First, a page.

Buying your first home can be a daunting prospect financially. For many Londoners, it can seem a faraway fantasy. But property has always been regarded as a desirable asset and a worthwhile investment, and that’s exactly what it is: an investment. It’s not just about buying a house in the same way as you would a new road bike or Mulberry Handbag. Purchasing property of your own is not only a sign that you’re moving up in the world but also that you’re making a long term financial commitment. A sign that you’re officially engaging in what young graduates migrating to London refer to as ‘adulting’…So, when is the time to cut back on any unnecessary luxuries of city life and begin saving for your deposit?
Can I afford a mortgage?
Congratulations! You’re beginning to think about putting some of your hard earned pennies towards your very own property. In order to increase your chances of being approved for a mortgage, the main thing to consider is affordability. Spending beyond your means when it comes to the deposit and/or the mortgage repayments will only put you in a bad position that could leave you worse off than you are now: ‘property-less’ and in debt.
When you apply for a mortgage, mortgage lenders look at the following:
- Annual income before tax
- Monthly take home pay
- Any additional income
- Monthly outgoings
- Who is applying (for example are you applying on your own or buying with someone else)
- Future changes of circumstance
The process of breaking all of this information down for yourself will give you a good indication on where you’re at in terms of affording a mortgage. This is a big first step because there are very few people who don’t need to do a certain level of financial planning before even applying for a mortgage. So however boring this research may seem, it’s progress.
What do I need to save for?
The deposit is the sum of money you pay outright when buying a property and represents the proportion of the property that you own outright. Deposits tend to range from 5% to 25% of the total asking price. Whereas your monthly mortgage payments are likely to be manageable – particularly if these are shared with someone – and not much more than your current rental costs, you may well need help with the deposit. Usually, the more you pay as a deposit, the better your mortgage rates will be. Don’t worry – we’ll discuss this in more depth later.
The other one-off costs involved in buying a property that are often overlooked are the fees. These include arrangement fees, booking fees, valuation fees, Clearing House Automated Payment System (CHAPS), broker fees, legal fees and stamp duty. In terms of financial planning, do your research to find out more about the fees you may be paying and roughly how much these will be before you start applying for a mortgage.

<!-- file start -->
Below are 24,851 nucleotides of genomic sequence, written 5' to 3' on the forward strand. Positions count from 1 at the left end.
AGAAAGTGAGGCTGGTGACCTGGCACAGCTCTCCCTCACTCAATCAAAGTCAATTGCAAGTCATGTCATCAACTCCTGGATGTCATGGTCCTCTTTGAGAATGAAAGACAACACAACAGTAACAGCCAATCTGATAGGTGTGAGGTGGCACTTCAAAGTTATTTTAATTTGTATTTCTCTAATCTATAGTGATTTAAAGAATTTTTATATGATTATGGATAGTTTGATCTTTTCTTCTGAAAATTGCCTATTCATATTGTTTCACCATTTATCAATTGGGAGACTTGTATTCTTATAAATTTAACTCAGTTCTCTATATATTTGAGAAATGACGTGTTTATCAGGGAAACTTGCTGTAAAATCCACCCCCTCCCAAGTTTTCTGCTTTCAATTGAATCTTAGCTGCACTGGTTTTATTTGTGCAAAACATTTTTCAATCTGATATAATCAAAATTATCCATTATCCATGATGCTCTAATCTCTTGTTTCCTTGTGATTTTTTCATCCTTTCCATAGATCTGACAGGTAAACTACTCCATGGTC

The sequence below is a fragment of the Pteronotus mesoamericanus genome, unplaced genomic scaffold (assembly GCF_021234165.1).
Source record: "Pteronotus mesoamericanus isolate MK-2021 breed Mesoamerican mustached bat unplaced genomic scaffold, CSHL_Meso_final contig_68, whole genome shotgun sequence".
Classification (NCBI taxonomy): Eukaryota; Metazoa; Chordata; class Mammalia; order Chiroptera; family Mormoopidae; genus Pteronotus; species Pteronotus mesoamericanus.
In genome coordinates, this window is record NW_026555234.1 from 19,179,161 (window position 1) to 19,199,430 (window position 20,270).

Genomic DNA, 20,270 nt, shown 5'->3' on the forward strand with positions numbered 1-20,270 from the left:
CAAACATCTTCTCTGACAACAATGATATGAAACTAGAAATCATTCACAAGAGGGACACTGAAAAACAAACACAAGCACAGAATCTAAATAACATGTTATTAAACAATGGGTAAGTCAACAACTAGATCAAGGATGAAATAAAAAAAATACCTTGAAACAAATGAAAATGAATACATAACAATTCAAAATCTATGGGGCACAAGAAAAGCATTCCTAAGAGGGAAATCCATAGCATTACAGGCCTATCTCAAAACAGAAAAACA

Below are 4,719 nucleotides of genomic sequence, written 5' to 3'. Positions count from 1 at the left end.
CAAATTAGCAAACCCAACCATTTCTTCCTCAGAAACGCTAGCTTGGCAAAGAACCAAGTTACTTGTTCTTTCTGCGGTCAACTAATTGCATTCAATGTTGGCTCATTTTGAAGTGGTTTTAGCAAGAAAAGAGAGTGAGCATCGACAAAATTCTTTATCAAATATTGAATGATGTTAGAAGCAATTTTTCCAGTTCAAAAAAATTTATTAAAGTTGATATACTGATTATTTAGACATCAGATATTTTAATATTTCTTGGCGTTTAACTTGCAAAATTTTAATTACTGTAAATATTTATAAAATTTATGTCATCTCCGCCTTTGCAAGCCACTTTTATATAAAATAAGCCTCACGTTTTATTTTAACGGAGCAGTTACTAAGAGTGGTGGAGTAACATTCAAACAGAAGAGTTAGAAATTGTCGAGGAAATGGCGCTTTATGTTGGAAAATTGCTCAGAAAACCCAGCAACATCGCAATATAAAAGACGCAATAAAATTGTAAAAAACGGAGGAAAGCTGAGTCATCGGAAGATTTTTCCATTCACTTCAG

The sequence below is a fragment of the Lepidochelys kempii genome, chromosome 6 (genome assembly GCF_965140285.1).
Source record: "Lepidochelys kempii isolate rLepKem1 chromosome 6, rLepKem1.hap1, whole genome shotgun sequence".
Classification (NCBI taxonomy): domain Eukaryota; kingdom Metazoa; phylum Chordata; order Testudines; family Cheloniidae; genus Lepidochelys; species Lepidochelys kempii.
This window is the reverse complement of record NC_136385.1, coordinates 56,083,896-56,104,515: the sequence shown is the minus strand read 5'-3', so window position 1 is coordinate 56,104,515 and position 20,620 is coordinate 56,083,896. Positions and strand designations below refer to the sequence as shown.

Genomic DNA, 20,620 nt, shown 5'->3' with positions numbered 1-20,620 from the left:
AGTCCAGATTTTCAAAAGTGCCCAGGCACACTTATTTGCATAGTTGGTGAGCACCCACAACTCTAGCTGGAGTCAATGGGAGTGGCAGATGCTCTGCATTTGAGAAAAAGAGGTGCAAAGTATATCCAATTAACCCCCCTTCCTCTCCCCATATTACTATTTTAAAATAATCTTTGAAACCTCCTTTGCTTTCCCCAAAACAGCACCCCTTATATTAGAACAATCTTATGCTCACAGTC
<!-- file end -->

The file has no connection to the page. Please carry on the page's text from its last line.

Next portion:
Mortgage payment plan
Once your deposit is paid and you have taken out your mortgage, you’ll sign a monthly repayment plan and contract that outlines your mortgage rates and how much you‘ll be paying the lender each month. This will continue until you have cleared the debt, then you will own the property (wahey!).
According to MoneySuperMarket data, the average monthly mortgage payments for first-time buyers is £761. However, the amount you pay each month will depend on the size of your deposit as well as your financial history and the economic climate.
Before you even apply for a mortgage, figure out which type of mortgage is most appropriate for you. Make yourself aware of the benefits (and downsides) to each type, as applied to your current financial situation. Here’s a summary of the different types of mortgage available.
- Long-term or Short-term mortgages
- Interest only mortgages
- Fixed rate mortgages
- Adjustable rate mortgages
- Tracker mortgages
- Offset mortgages
You can find out more about the above mortgage types in this guide.
How much do you need to save?
The main expenses you need to save for are the deposit and the fees. Mortgage repayments – particularly when shared with a fellow buyer – are unlikely to be much higher, and may actually be cheaper, than your current monthly rental costs. If short-term affordability is a problem for you, an interest-only mortgage may be a good option as it provides higher affordability on your monthly payments. Read IMC Financial Services’ tips on paying off an interest only mortgage here, as well as a summary of how this differs to other mortgage options.
What kind of property can I afford?
When stepping onto the property ladder – as a first-time buyer or otherwise – your prime consideration should be affordability. And this is affordability in terms of the deposit, the professional fees and the long-term mortgage payment plan.
When calculating your budget for buying a property you’ll probably work backwards:
- Decide what type of property you would like to buy. For example, a two bed flat or three bedroom house.
- Get a feel for the asking price of these properties in the area where you’re looking to buy.
- Then, get an estimate for how much your deposit is likely to be: calculate around 15% of the total price (or whatever percentage deposit you wish to put down).
- Calculate the remaining amount – how much you will need to borrow – by subtracting the deposit from the asking price.
There are a number of online mortgage calculators which you can use to get a rough idea of how much you could realistically borrow, here are two of our favourites:
This will then demonstrate whether or not you’re able to take out a mortgage for the type of property you’re currently looking at. If not you can adjust your search accordingly. While the above are helpful, these calculators should be taken as guides only.
Get a feel for property prices in South West London on our property for sale pages. You can refine your search according to postcode, number of bedrooms and price.